A solution of 0.147 gram (0.9 mmol.) of potassium 2,6-xylenoxide in minimal acetonitrile was added dropwise, with stirring, to a solution of 0.25 gram (0.9 mmol.) of the copper(I)-diamine-chloride complex of Example 1 in 50 ml. of acetonitrile. Stirring was continued for 30 minutes, during which time precipitation of a solid was observed. The solid was removed by filtration and was shown by X-ray and chlorine analysis to be potassium chloride. Upon evaporation of the solvent from the filtrate, there was obtained the desired substantially pure, crystalline copper(I)-(N,N-di-t-butylethylenediamine) 2,6-xylenoxide complex. Elemental analysis showed 60.35% carbon (calc. 60.58%), 7.63% nitrogen (calc. 7.85%), 9.07% hydrogen (calc. 9.25%), and 17.70% copper (calc. 17.82%).
FIGS. VIII and IX, respectively, illustrate the hydrogen nuclear magnetic resonance spectrum of the product of Example 3 and the carbon-13 nuclear magnetic resonance spectrum of its carbon-13 counterpart, in deuterated acetonitrile as solvent. The correspondence between the peaks therein and the various types of hydrogen and carbon atoms present in the complex is presented in TABLES II and III, respectively.
TABLE II______________________________________Chemicalshift, ppm. Hydrogen atom location______________________________________1.14 N--t-butyl groups2.20 Xylenoxy methyl groups2.63 Ethylene group connecting N atoms6.27 Xylenoxy para position6.79 Xylenoxy meta positions2.0 (approx.) Residual H in CD3 CN solvent______________________________________
TABLE III______________________________________Chemicalshift, ppm. Carbon atom location______________________________________ 18.52 Xylenoxy methyl groups 29.15 N--t-butyl methyl groups 43.89 Ethylene group connecting N atoms 52.44 N--t-butyl central atom113.98 Xylenoxy ortho position128.58 Xylenoxy meta positions165.52 Phenolic atom attached to 0 atom5 (approx.), CD3 CN solvent120 (approx.)______________________________________
Following the procedure of Example 1, a complex of cuprous chloride with N,N,N',N'-tetraethylethylenediamine was prepared. To a solution of 0.31 gram (1.14 mmol.) of said complex in about 20 ml. of dry, oxygen-free acetonitrile was added dropwise, with stirring, a solution in minimal acetonitrile of 0.183 gram (1.14 mmol.) of potassium 2,6-xylenoxide. When precipitation of potassium chloride was complete, the mixture was filtered and the filtrate was concentrated in vacuum, yielding an off-white oil which may be recrystallized from acetonitrile in accordance with Example 3 to yield the desired crystalline copper(I)-(N,N,N',N'-tetraethylethylenediamine) 2,6-xylenoxide complex.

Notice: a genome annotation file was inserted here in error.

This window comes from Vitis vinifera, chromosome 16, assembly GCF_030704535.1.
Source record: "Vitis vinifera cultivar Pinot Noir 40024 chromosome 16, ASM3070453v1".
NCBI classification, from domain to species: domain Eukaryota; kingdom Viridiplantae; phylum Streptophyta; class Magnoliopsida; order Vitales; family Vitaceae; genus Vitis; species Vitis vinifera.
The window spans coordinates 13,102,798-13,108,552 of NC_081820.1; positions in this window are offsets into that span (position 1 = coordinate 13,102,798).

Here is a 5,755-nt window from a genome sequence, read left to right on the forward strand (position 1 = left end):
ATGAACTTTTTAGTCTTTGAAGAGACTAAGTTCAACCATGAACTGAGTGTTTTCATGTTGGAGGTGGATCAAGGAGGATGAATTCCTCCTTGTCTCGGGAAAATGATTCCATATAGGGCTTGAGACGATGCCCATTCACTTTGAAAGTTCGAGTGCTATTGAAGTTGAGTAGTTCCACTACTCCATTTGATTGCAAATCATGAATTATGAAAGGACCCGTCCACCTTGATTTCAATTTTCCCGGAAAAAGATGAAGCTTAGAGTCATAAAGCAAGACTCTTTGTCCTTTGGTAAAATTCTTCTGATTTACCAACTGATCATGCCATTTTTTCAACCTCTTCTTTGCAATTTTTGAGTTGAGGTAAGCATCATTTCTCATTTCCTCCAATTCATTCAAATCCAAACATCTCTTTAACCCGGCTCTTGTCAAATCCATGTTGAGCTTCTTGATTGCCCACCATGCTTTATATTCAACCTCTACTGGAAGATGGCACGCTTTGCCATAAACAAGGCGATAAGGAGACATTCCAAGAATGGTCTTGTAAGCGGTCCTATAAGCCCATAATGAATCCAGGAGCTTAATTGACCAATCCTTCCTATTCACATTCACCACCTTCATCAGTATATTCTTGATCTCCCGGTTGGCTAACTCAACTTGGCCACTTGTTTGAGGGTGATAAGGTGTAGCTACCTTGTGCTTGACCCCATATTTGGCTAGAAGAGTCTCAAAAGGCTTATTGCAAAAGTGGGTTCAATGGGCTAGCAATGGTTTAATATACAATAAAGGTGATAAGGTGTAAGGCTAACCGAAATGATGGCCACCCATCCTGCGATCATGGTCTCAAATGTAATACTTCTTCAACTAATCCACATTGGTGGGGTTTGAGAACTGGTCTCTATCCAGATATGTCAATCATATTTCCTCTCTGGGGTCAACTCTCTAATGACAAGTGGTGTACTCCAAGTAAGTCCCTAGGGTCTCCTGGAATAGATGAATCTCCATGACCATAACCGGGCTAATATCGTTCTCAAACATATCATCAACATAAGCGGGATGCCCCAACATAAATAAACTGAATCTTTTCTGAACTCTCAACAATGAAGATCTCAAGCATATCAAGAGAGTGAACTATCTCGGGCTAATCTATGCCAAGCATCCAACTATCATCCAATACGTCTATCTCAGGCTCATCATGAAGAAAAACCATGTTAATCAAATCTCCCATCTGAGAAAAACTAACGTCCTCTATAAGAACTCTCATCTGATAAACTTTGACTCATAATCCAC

The copper(I)-diamine-phenoxide complexes of this invention are useful as catalysts for the preparation of polyphenylene oxides by the oxidative coupling of monohydroxyaromatic compounds. Accordingly, another embodiment of the present invention is a method for the preparation of a polyphenylene oxides which comprises oxidatively coupling at least one monohydroxyaromatic compound having formula V, wherein R5 is a lower primary alkyl group and R6 is a lower primary or secondary alkyl group, in the presence of a catalytic amount of at least one copper(I)-diamine-phenoxide complex of this invention. An advantage of said method is that it frequently produces relatively high molecular weight polymer in an unusually short time period.
As used herein, the word "lower" denotes radicals containing up to seven carbon atoms. Examples of lower primary alkyl groups suitable as the R5 moiety are methyl, ethyl, n-propyl, n-butyl, isobutyl, n-amyl, isoamyl, 2-methylbutyl, n-hexyl, 2,3-dimethylbutyl, 2-, 3- or 4-methylpentyl and the corresponding heptyl groups. Examples of lower secondary alkyl groups suitable as the R6 moiety are isopropyl, sec-butyl and 1-ethylpropyl. Preferably, R5 and R6 are straight chain rather than branched. Since the polyphenylene oxides in which R5 and R6 are other than methyl generally have no more desirable properties than those in which they are both methyl, and since 2,6-xylenol is the most readily available and cheapest 2,6-dialkylphenol, its use is preferred.
For the preparation of polyphenylene oxides, oxygen is passed into a mixture of monohydroxyaromatic compound and complex at a temperature typically up to about 40° C. The reaction mixture may also contain a solvent such as toluene, benzene or acetonitrile; the latter is preferred because of the solubility therein of the copper(I)diamine-phenoxide complexes of this invention. Oxygen passage is typically at a rate of about 0.8-1.2 SCFH, and the amount of oxygen is generally about 0.5-1 mole per mole of monohydroxyaromatic compound. If desired, the oxygen can be diluted with inert gases or air can be used, but the use of pure oxygen is preferred. The molar ratio of monohydroxyaromatic compound to copper in the complex may be about 100-1500:1 and is preferably about 250-1000:1.